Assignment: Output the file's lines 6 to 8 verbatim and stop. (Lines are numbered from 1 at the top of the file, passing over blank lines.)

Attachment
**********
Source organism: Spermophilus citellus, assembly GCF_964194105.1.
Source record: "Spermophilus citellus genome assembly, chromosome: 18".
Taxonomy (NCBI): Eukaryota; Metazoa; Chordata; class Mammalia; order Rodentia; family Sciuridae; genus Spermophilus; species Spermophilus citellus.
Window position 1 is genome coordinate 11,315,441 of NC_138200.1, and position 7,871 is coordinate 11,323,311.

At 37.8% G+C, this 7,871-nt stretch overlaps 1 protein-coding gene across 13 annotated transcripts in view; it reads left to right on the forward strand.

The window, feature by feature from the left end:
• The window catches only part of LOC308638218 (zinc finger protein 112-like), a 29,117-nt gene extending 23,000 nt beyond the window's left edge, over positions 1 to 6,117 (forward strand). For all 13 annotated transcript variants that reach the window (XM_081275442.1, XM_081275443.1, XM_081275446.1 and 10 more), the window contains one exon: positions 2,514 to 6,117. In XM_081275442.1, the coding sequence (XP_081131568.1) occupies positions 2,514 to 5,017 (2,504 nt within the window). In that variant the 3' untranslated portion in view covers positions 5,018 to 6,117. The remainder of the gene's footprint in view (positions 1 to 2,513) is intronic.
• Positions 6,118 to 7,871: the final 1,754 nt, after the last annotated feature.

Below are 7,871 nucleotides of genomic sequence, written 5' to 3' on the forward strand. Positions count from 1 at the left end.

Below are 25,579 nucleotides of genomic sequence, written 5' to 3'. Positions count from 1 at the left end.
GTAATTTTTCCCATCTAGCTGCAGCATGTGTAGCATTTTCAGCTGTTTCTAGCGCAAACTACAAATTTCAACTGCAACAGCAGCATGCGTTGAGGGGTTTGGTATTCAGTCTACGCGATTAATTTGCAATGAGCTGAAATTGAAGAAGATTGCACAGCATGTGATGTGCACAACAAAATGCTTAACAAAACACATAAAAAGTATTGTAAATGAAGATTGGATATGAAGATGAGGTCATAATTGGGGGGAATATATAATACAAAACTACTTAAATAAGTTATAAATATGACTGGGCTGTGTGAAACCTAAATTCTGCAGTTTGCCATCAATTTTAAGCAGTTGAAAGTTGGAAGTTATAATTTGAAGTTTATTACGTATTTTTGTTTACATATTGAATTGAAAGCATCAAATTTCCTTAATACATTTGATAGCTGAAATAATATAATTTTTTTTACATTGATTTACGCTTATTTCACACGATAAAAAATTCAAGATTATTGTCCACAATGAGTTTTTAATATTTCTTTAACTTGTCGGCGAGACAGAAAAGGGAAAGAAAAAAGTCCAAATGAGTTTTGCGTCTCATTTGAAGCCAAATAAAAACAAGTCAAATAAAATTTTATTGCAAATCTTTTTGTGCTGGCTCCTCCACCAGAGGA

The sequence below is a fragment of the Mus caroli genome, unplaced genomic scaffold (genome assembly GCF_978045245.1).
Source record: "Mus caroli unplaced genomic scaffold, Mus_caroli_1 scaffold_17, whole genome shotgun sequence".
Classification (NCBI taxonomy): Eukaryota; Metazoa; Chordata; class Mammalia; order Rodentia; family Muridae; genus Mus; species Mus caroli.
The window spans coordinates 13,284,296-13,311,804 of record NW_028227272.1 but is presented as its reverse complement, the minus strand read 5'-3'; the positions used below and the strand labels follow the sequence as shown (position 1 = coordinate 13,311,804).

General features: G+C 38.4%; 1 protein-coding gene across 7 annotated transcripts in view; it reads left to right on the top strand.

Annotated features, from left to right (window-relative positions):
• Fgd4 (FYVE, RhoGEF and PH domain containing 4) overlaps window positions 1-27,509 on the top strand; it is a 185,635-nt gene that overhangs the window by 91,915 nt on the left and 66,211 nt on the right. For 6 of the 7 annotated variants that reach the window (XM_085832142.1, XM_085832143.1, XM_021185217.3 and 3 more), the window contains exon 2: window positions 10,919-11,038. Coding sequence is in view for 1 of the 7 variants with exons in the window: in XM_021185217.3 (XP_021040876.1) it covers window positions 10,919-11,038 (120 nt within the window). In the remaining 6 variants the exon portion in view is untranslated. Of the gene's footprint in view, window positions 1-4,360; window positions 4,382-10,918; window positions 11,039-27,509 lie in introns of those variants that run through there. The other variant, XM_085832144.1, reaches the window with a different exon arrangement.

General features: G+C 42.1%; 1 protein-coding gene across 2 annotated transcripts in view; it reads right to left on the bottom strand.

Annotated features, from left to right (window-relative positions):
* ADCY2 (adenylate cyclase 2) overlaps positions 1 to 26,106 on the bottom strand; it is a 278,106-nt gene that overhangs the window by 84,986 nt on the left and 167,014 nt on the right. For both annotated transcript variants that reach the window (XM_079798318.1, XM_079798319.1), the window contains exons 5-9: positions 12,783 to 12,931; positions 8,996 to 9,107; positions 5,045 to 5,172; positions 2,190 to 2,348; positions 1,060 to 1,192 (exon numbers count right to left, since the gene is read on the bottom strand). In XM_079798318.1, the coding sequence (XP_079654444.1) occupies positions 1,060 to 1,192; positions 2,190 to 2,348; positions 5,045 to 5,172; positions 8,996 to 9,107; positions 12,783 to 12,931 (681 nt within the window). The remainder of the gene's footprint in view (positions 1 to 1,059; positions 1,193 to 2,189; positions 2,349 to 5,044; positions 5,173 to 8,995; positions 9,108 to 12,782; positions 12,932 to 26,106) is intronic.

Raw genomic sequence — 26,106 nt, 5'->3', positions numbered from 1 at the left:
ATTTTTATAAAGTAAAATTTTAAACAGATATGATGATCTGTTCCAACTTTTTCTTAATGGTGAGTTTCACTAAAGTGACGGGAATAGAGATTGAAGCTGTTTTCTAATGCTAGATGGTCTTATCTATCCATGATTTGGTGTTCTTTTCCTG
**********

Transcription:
The window, feature by feature from the left end:
• The window catches only part of LOC308638218 (zinc finger protein 112-like), a 29,117-nt gene extending 23,000 nt beyond the window's left edge, over positions 1 to 6,117 (forward strand). For all 13 annotated transcript variants that reach the window (XM_081275442.1, XM_081275443.1, XM_081275446.1 and 10 more), the window contains one exon: positions 2,514 to 6,117. In XM_081275442.1, the coding sequence (XP_081131568.1) occupies positions 2,514 to 5,017 (2,504 nt within the window). In that variant the 3' untranslated portion in view covers positions 5,018 to 6,117. The remainder of the gene's footprint in view (positions 1 to 2,513) is intronic.
• Positions 6,118 to 7,871: the final 1,754 nt, after the last annotated feature.